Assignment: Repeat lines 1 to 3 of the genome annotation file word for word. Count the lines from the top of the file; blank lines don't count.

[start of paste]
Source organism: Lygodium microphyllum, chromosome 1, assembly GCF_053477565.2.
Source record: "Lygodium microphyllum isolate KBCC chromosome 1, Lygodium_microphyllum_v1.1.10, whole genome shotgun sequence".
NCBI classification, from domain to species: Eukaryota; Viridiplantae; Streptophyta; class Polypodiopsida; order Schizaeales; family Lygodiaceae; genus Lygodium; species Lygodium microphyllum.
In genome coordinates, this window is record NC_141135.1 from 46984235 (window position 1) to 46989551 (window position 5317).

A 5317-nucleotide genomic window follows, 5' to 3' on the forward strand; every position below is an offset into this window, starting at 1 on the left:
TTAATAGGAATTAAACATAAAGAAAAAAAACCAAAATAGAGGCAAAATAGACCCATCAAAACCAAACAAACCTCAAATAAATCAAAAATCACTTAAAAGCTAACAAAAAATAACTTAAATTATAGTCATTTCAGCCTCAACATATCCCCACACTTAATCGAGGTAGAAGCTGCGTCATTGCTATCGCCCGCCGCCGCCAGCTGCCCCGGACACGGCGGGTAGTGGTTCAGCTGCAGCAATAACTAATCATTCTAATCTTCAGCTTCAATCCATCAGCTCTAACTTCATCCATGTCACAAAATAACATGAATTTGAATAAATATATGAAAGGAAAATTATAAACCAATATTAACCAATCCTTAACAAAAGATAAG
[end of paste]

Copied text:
Source organism: Lygodium microphyllum, chromosome 1, assembly GCF_053477565.2.
Source record: "Lygodium microphyllum isolate KBCC chromosome 1, Lygodium_microphyllum_v1.1.10, whole genome shotgun sequence".
NCBI classification, from domain to species: Eukaryota; Viridiplantae; Streptophyta; class Polypodiopsida; order Schizaeales; family Lygodiaceae; genus Lygodium; species Lygodium microphyllum.